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jverive/colors.py

Created May 5, 2016
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# filename: colors.py
# written February, 2016
# last edit: February 22, 2016
#
# This is a Python 2.7 script for controlling some relays attached
# to an Omega Onion microcontroller board. This specific code was written
# for a relay control board with four separate relays, each having a set of SPDT contacts.
# The drive circuitry energizes a relay when the input signal is at a low voltage
# (logic LOW), and de-energizes the relay when the input signal is at a HIGH
# logic level. This may seem "backwards", so the script corrects for this (see the
# variable assignments below).
#
# For my application, three of the relays are being used, each
# relay's "normally open (NO)" contact connected to the common anode of a
# string of red, green, or blue LEDs; the common contact for each of the relays
# is connected to a +12V source (the LED strings have internal series current
# limiting resistors). Finally, the common anodes for all or the strings are
# connected together and this connection is then tied to the ground (0V) terminal
# of the 12V power supply. To turn on a given color, we send a LOW to the
# corresponding GPIO pin. See below for color:pin assignments.
#
# The script is very simple, asking the user to choose a color to be illuminated.
# Options are as follows:
#
# 'r' - red (illuminate red LEDs)
# 'y' - yellow (illuminate red and green LEDs)
# 'g' - green (illuminate green LEDs)
# 'c' - cyan (illuminate green and blue LEDs)
# 'b' - blue (illumintae blue LEDs)
# 'v' - violet (illuminate red and blue LEDs)
# 'w' - white (illuminate red, green, and blue LEDs)
# 'k' - black (turn off all LEDs)
# 'q' - quit execution
# 'i' - (i)nitialize GPIO pins (only needed if colors aren't responding)
# Note that the user input is case sensitive: only lower case letters will be recognized
# as valid inputs. All other characters will not affect the illuminated colors. Also note
# that the color choices are limited (for example, no pink or orange). This is because any
# colors other than the displayed choices require intensity modulation of the various
# component colors, and relays are not really suited for this purpose.
#
#
# the 'sleep' routine adds some delays to give the user time to interpret the screen
# results. All instances of sleep() may be deleted without changing the script's
# functionality.
#
from time import sleep
# import the functions for controlling the GPIO port pins
#
import omega_gpio
# initialize variables to reflect GPIO port pins
#
RED = 0 #GPIO port 0 pin controls red LEDs
GREEN = 1 #GPIO port 1 pin controls green LEDs
BLUE = 6 #GPIO port 6 pin controls blue LEDs
# initialize variables to represent ON and OFF states. Since the LED strings are turned
# ON with a LOW logic level signal and turned OFF with a HIGH logic level (which may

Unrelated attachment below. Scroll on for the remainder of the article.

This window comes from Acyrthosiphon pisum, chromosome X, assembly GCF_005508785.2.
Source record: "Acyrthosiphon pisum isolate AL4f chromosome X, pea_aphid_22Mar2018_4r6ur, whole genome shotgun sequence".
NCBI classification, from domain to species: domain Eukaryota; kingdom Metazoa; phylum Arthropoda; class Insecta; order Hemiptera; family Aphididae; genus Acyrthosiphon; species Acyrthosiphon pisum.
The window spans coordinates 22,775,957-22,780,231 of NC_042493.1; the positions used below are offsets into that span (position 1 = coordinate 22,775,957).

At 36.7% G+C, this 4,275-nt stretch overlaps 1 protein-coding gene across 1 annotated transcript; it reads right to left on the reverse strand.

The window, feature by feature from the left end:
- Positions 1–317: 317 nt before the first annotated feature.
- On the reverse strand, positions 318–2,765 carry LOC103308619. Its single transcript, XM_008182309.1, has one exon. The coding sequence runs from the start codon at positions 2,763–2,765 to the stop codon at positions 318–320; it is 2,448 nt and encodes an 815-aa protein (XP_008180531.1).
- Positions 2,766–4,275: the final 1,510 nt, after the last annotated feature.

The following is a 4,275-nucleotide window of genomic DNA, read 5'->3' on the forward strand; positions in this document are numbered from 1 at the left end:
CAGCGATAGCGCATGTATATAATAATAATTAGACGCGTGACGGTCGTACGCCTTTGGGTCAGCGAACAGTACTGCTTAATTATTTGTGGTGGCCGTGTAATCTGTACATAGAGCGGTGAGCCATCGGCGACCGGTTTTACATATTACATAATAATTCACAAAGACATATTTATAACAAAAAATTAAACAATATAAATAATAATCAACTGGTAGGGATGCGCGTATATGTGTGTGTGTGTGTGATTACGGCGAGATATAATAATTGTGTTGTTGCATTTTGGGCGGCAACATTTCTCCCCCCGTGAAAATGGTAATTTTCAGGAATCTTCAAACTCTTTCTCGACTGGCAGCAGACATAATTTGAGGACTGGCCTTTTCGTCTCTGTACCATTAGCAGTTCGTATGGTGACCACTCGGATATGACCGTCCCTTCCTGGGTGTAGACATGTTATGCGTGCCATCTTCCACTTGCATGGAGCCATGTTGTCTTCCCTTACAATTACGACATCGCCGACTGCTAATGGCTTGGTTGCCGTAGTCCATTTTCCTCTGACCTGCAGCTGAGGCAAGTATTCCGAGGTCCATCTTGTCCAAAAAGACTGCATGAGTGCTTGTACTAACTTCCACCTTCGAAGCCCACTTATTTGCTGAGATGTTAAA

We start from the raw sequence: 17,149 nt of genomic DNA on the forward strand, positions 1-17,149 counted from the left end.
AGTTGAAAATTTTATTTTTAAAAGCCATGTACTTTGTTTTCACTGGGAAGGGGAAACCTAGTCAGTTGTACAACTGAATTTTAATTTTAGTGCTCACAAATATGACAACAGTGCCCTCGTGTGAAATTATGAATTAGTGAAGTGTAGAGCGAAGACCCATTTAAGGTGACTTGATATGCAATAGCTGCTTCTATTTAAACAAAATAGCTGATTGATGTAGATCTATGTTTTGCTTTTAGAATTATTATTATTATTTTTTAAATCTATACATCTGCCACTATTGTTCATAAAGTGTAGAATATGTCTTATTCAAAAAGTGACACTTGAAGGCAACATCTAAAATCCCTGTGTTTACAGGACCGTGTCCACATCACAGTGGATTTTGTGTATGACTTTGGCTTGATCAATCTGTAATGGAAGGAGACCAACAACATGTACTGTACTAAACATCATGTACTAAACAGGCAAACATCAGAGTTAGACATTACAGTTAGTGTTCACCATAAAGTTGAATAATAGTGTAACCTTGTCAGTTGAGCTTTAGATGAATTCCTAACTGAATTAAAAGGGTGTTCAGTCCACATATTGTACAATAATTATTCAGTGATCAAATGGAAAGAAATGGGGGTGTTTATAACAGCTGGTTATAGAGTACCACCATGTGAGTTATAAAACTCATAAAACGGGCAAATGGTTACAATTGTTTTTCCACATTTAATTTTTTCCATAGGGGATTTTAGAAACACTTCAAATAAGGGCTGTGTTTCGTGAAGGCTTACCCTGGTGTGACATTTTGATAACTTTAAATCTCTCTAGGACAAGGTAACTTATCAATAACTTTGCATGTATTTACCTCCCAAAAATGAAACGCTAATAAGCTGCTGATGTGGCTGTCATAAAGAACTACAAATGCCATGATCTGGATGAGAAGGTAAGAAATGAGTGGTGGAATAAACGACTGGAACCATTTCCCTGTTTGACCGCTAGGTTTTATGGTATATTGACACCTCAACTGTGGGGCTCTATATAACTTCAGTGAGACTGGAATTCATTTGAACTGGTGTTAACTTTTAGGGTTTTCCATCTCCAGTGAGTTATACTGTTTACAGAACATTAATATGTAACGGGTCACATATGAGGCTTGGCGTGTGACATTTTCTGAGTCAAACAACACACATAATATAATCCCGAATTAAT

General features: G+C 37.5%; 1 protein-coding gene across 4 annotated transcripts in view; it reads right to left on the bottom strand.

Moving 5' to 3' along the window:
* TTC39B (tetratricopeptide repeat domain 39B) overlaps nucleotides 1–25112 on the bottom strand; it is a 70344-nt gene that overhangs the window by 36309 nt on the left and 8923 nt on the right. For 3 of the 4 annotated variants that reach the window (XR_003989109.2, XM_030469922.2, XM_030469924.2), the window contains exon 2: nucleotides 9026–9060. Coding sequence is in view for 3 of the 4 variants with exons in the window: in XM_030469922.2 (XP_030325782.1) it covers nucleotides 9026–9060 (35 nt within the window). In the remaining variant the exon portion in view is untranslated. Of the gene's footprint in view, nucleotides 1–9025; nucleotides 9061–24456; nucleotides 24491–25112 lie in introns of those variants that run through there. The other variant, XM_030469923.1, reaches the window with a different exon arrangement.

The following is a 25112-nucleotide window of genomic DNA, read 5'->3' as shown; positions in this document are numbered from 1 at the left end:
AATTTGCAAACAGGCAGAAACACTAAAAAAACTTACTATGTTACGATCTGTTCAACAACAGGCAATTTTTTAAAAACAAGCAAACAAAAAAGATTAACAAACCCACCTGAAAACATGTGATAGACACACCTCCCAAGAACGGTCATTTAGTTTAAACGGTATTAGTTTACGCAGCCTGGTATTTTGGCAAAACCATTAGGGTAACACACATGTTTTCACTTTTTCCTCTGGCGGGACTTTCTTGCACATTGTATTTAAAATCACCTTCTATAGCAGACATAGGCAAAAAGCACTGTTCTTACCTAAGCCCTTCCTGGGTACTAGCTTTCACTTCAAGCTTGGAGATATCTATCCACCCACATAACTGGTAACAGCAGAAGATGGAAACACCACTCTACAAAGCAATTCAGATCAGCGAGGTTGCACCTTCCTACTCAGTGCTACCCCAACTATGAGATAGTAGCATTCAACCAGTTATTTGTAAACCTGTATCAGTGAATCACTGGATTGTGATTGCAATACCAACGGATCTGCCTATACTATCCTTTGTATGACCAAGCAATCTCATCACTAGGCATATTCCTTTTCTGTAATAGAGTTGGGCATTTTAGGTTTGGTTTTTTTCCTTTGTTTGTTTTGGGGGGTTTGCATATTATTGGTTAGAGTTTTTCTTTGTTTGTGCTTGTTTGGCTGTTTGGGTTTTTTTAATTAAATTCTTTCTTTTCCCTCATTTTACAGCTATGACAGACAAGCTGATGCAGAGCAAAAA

# seem counter-intuitive), we create variables named ON and OFF to represent the signal
# levels instead of using HIGH and LOW (or 1 and 0). This improves readability.
#
ON = 0
OFF = 1
# main program execution starts here:
#
while 1:
sleep(1)
print ""
print ""
print "r - (r)ed (illuminate red LEDs)"
print "y - (y)yellow (illuminate red and green LEDs)"
print "g - (g)reen (illuminate green LEDs)"
print "c - (c)yan (illuminate green and blue LEDs)"
print "b - (b)lue (illumintae blue LEDs)"
print "v - (v)iolet (illuminate red and blue LEDs)"
print "w - (w)hite (illuminate red, green, and blue LEDs)"
print "k - blac(k) (turn off all LEDs)"
print "q - (q)uit execution"
print "i - (i)nitialize LED controller (all LEDs will be turned OFF)"
print ""
reply = raw_input('What color is desired? (r,y,g,c,b,v,w,k,q):')
if reply == 'q':
break
elif reply == 'r':
omega_gpio.setoutput(RED, ON)
omega_gpio.setoutput(GREEN, OFF)
omega_gpio.setoutput(BLUE, OFF)
elif reply == 'y':
omega_gpio.setoutput(RED, ON)
omega_gpio.setoutput(GREEN, ON)
omega_gpio.setoutput(BLUE, OFF)
elif reply == 'g':
omega_gpio.setoutput(RED, OFF)
omega_gpio.setoutput(GREEN, ON)
omega_gpio.setoutput(BLUE, OFF)
elif reply == 'c':
omega_gpio.setoutput(RED, OFF)
omega_gpio.setoutput(GREEN, ON)
omega_gpio.setoutput(BLUE, ON)
elif reply == 'b':
omega_gpio.setoutput(RED, OFF)
omega_gpio.setoutput(GREEN, OFF)
omega_gpio.setoutput(BLUE, ON)
elif reply == 'v':
omega_gpio.setoutput(RED, ON)
omega_gpio.setoutput(GREEN, OFF)
omega_gpio.setoutput(BLUE, ON)
elif reply == 'w':
omega_gpio.setoutput(RED, ON)
omega_gpio.setoutput(GREEN, ON)
omega_gpio.setoutput(BLUE, ON)
elif reply == 'k':
omega_gpio.setoutput(RED, OFF)
omega_gpio.setoutput(GREEN, OFF)
omega_gpio.setoutput(BLUE, OFF)
elif reply == 'i':
# If the relays are not responding, the GPIO pins must be re-initialized.
# Note: 'out' is previously defined in the omega_gpio library we imported;
# if instead we had wanted the pins to be inputs, we would have initialized them to 'in'.
#
omega_gpio.initpin(RED, 'out')
omega_gpio.initpin(GREEN, 'out')
omega_gpio.initpin(BLUE, 'out')
omega_gpio.setoutput(RED, OFF)
omega_gpio.setoutput(GREEN, OFF)
omega_gpio.setoutput(BLUE, OFF)
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@jverive jverive commented May 5, 2016

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